There is a similar idea for the n-dimensional harmonic oscillator, but the symmetry group here is $U(n)$: see this question.

Crystals also have a variety of (discrete) spatial symmetries and indeed some of the first applications in physics of group theory were to understand the vibration of crystals. The pioneering work of Hans Bethe

H. Bethe, Splitting of terms in Crystals, Ann.Physik 3 (1929) 133-206

remains a classic reference.

Heisenberg noted that the proton and neutron have approximately the same mass and (neglecting the electric charge), appear to interact in the same way in the nucleus. Thus he postulated that a proton and a neutron were like the spin-up and spin-down states in systems where interactions did not depend on spin, i.e. he assumed that $SU(2)$ transformations operated on neutrons and protons just like they operate on spin-up and spin-down states, and so these $SU(2)$ transformations between neutrons and protons should commute with the nuclear Hamiltonian. This symmetry has nothing to do with actual physical space but is a symmetry in some abstract space where basis states are $\vert n\rangle\mapsto (1,0)^\top$ and $\vert p\rangle\mapsto (0,1)^\top$.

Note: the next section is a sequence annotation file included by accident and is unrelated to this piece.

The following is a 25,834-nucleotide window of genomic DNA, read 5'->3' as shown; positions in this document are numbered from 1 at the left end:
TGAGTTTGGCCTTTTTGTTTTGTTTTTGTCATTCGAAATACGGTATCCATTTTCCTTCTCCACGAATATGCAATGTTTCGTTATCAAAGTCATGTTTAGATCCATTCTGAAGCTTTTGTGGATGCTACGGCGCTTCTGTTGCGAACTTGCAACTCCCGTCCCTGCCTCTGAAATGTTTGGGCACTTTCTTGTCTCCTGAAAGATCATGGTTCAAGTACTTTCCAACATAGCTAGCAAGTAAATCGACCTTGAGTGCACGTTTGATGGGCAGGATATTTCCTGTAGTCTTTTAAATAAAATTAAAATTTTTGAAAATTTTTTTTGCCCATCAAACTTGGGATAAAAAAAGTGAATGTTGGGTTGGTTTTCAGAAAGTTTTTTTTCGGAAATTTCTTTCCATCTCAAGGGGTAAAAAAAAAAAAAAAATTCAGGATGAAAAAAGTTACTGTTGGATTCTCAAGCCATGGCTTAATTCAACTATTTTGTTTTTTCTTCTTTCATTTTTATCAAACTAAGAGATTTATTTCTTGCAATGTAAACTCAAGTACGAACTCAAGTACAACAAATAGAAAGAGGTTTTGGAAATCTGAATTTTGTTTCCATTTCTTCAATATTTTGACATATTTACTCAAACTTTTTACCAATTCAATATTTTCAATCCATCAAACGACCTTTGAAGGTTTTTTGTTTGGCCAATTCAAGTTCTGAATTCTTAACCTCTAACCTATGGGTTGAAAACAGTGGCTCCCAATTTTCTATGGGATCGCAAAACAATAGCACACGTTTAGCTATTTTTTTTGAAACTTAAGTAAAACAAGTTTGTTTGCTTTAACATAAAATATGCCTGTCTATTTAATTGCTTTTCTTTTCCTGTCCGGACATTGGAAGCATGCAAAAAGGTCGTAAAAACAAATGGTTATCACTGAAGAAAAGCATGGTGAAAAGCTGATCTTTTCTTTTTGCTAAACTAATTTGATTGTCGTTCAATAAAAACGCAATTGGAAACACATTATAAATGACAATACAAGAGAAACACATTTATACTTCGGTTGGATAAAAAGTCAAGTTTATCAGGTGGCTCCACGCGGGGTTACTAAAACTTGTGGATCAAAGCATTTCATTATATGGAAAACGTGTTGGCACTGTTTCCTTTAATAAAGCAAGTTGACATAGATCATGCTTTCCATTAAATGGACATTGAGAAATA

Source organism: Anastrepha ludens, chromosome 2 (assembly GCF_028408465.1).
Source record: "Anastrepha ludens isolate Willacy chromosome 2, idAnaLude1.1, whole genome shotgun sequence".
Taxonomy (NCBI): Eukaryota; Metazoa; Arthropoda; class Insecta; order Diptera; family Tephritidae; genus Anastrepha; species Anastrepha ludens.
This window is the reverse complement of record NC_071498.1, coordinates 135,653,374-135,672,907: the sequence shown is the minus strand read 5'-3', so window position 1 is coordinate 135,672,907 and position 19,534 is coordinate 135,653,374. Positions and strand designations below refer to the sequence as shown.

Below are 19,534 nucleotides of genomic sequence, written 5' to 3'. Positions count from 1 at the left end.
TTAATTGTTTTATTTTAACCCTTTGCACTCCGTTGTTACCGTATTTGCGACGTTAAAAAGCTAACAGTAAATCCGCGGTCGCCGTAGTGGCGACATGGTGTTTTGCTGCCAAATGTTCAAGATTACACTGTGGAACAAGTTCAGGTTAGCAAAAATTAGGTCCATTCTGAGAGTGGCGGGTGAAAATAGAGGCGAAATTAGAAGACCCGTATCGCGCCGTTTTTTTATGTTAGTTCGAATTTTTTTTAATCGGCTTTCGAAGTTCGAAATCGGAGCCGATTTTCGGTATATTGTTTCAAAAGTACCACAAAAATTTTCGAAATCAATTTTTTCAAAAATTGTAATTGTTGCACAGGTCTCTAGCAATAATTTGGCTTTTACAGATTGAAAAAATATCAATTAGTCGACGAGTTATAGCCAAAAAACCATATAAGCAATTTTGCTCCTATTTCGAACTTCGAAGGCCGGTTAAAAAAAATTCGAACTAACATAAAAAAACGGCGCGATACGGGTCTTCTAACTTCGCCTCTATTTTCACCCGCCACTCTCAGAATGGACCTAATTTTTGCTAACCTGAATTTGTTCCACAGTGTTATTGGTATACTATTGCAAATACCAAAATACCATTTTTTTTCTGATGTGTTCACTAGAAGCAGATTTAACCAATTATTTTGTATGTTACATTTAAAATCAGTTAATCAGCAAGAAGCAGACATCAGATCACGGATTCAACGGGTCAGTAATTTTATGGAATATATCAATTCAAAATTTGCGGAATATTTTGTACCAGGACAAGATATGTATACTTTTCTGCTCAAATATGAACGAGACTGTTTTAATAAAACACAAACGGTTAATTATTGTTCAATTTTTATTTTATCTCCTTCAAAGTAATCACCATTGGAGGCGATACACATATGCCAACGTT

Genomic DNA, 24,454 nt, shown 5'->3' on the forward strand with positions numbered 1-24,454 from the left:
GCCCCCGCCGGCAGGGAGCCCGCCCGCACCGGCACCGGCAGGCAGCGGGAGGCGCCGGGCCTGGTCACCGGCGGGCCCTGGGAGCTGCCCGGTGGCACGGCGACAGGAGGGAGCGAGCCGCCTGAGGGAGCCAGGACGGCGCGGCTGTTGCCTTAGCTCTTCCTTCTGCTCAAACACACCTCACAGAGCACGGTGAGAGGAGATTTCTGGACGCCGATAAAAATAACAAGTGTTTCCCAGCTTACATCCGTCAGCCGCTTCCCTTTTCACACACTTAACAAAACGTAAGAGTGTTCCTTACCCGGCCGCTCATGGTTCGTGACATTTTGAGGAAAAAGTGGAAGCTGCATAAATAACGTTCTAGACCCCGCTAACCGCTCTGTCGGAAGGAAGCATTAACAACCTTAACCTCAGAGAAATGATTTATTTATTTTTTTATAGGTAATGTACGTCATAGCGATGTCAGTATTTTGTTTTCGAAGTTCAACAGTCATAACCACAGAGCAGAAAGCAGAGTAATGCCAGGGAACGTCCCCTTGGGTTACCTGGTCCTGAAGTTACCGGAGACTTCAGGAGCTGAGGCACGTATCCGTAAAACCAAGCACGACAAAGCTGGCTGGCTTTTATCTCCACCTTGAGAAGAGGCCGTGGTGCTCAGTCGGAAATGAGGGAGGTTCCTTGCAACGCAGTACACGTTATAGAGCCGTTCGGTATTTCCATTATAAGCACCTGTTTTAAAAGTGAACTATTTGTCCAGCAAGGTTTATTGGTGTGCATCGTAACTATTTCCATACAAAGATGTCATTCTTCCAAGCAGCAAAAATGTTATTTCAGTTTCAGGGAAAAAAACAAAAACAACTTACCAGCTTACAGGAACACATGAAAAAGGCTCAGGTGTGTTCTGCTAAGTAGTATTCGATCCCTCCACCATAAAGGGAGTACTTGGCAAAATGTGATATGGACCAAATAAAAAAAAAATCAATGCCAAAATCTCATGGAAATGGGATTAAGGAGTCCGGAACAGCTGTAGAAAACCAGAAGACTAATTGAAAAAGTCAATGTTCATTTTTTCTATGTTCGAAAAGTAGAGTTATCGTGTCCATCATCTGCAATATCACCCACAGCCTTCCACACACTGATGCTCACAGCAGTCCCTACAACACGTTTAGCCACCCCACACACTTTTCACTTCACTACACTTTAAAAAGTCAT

The idea of such an ``internal'' symmetry'' has since been generalized beyond $SU(2)$ to include various groups. The value of such internal symmetries is in how they connect and predict various quantities (masses, cross-sections, etc.).

Note that the idea has been further generalized to ``dynamical symmetry''. In such situations, the exponential of Hamiltonian is an element in a group (i.e. the Hamiltonian is an element of the corresponding algebra) and no longer commutes with all elements of the group. However, given a multiplet of the group, the Hamiltonian will act only inside this multiplet so that multiplets now block diagonalize $H$ rather than directly giving eigenstates of $H$.

  • $\begingroup$ Thanks for the clarification. Just a follow up: How do we decide which symmetry group certain multiplets follow? For example it is said that spin-1/2, spin-1 and spin-3/2 particles transform under various dimensional representations of SU(2). How do we figure out whether a symmetry group is SU(2) or any other SU(n)/SO(n)?? $\endgroup$
    – Ethan
    Jan 6 at 7:36
  • $\begingroup$ This is done from the set of transformations commuting with $H$ and/or phenomenologically. Multiplets have a fixed number of states, which must match the dimension of a representation of a group. Ratios of transition rates or cross-sections between various processes are also constrained by properties of the multiplets because operators must act between states in a certain way, so comparison between such ratios and experiment will help you support or invalidate the use of a particular symmetry group. Basically you work out consequence of using this symmetry and compare with experiment. $\endgroup$ Jan 6 at 12:34